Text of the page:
I strive to refrain from using the term green and prefer something a bit more quantifiable.  For example, I spend a good amount of time coaching clients in regards to packaging strategy, and as a member of the Sustainable Packaging Coalition (SPC), and I use the term “sustainable packaging” in lieu of “green packaging.”  Sustainable packaging is clearly defined by the SPC and thus packaging can be measured quantifiably by the definition set.

The terminology landscape is perpetually changing and awareness of what terms to avoid and adopt is challenging enough.  One example is the term CSR. For some firms, CSR is charitable expenditures and blood drive support.  For others, CSR includes the prior mentioned initiatives, but more, including carbon footprint monitoring, mitigation and disclosure, corporate ethics and transparency, workforce equality, health and safety, etc.  The international standards organization (ISO) is attempting to standardize CSR reporting via a new standard in development with the nomenclature ISO 26000.  This, no doubt, will go a long way in helping firms negotiate the myriad of hurdles in the marketplace as their customers and customer’s customers place more of an emphasis on their supply chain partner’s ability to complement their existing CSR program.

I recently served as technical advisor to the ISO as part of the TC122/SC4 U.S. delegation for the environmental packaging standard development meetings in Beijing in May and June.  Experts in sustainable packaging from over a dozen countries made their way to the meetings to partake in the effort to harmonize the slew of regulations throughout the world, specifically around organic, chemical and energy recovery, source reduction, recycling and reuse.  It was obvious that we had our work cut out for us, and although it will take some time, we will eventually publish a sustainable packaging standard that will help companies in their endeavor to build sustainable solutions within their supply chains.  With over 30 eco-label programs, over a dozen different paper and plastic labeling schemes and the slew of government regulations and guidelines in play around the world, this standard will go a long way in helping companies dial in on this specific dimension of their corporate social responsibility program.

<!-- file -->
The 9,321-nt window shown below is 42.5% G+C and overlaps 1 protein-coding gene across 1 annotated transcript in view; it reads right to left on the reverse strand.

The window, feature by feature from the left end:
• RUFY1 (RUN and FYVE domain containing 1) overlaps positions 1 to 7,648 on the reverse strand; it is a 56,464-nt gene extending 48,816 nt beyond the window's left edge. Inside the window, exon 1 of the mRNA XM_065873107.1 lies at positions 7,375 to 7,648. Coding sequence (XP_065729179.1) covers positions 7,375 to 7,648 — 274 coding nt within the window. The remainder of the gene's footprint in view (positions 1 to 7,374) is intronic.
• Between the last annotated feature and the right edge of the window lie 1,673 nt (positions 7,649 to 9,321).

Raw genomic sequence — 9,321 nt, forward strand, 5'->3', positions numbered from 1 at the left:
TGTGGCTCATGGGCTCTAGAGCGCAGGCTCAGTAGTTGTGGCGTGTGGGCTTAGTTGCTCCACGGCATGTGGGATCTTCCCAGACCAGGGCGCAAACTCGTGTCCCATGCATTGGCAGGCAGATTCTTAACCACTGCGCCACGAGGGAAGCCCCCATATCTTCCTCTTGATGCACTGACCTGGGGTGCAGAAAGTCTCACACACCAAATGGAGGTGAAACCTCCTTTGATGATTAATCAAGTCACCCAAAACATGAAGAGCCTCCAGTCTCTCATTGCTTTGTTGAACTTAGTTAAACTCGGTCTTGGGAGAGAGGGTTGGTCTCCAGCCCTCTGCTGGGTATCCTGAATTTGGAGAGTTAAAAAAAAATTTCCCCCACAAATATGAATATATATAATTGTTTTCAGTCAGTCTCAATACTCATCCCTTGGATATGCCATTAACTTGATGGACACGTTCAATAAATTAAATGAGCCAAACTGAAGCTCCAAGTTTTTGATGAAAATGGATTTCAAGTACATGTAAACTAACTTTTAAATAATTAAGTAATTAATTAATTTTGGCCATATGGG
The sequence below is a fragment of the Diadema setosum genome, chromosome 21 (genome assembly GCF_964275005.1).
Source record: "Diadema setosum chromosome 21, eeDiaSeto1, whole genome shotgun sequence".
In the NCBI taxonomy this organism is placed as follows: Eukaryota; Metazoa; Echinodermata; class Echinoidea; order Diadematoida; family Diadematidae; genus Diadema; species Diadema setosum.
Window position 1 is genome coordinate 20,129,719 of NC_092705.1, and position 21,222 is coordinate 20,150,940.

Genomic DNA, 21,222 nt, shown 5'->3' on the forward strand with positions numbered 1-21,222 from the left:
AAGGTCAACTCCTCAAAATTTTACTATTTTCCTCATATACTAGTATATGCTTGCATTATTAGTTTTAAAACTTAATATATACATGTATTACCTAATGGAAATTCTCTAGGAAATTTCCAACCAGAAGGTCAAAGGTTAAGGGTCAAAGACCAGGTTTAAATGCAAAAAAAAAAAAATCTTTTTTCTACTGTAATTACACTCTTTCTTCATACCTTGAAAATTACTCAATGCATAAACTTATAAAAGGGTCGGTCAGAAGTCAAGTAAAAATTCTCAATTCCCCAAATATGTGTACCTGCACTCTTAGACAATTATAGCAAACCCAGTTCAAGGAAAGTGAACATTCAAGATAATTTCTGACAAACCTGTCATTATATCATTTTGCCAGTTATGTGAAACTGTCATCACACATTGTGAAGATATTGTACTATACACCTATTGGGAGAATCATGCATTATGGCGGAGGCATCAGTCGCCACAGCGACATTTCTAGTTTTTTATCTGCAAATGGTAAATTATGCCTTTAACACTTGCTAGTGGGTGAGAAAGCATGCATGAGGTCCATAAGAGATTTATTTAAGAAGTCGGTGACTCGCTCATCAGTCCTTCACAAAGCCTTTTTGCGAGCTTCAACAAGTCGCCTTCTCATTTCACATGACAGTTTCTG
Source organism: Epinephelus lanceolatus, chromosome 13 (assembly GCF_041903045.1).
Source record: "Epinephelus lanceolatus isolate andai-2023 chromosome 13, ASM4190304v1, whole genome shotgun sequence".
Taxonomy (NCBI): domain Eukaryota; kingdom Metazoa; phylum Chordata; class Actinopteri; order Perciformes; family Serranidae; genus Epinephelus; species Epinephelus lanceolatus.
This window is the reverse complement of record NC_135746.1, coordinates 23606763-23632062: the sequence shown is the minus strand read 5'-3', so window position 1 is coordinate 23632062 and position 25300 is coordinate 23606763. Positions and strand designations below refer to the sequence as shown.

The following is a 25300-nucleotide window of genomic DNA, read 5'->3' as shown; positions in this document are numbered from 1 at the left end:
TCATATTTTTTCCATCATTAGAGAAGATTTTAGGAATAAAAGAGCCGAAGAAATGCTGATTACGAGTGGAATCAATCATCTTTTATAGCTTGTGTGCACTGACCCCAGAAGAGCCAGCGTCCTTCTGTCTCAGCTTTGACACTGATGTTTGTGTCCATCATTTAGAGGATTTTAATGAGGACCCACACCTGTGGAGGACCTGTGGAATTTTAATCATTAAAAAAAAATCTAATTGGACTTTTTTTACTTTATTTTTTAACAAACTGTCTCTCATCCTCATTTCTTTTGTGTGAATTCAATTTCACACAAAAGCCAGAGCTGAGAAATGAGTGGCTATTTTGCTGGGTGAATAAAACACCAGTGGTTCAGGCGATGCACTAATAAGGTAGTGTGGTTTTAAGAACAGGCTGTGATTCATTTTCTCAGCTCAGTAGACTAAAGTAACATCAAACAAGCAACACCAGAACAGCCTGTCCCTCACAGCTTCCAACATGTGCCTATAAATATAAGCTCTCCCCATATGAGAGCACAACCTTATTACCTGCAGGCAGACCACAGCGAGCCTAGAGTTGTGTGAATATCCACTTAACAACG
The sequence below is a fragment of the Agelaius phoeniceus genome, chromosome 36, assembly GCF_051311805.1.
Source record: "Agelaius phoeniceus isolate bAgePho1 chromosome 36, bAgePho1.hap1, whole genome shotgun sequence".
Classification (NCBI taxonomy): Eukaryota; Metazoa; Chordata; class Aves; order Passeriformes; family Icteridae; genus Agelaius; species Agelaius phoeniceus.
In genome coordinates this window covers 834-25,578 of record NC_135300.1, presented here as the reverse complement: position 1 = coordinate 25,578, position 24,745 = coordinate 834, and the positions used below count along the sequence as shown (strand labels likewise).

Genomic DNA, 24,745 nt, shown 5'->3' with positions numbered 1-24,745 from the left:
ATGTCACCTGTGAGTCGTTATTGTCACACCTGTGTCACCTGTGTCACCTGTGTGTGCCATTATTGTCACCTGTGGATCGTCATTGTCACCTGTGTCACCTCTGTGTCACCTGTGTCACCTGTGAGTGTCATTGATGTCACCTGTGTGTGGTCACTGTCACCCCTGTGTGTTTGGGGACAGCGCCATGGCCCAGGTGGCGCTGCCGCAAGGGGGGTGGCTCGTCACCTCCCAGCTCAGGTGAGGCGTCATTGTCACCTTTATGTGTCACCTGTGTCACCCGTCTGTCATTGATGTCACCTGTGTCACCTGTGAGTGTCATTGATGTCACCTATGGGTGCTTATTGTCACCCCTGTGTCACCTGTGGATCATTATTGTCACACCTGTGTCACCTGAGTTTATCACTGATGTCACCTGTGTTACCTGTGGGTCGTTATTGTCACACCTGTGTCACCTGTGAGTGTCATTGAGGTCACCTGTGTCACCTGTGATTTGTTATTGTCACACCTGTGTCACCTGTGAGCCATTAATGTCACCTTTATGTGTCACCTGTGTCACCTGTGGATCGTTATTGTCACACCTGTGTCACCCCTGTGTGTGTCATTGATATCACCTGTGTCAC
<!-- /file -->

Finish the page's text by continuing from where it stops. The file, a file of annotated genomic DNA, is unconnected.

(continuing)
Of course, while CSR reporting and environmental packaging standardization will help firms in their endeavor to ride the green wave, it won’t be enough.  Huge disparities exist in other areas, such as lifecycle analysis (LCA) methodologies and data sets.  For example, in the U.S. and Europe the relative government agencies publish the greenhouse gas (GHG) footprint of a megawatt hour of electricity across multiple regions and even grids to help firms with their GHG footprint monitoring, mitigation and disclosure initiatives.  But, firms with multinational supply chains operating in Africa, the Middle East, East Asia or South America will find the comparable data sets lacking, if available at all.

Even with the help of the best minds and global standards organizations, the challenge is quite clear: it indeed isn’t easy being green.

What challenges has your company faced in implementing sustainable practices in your supply chain?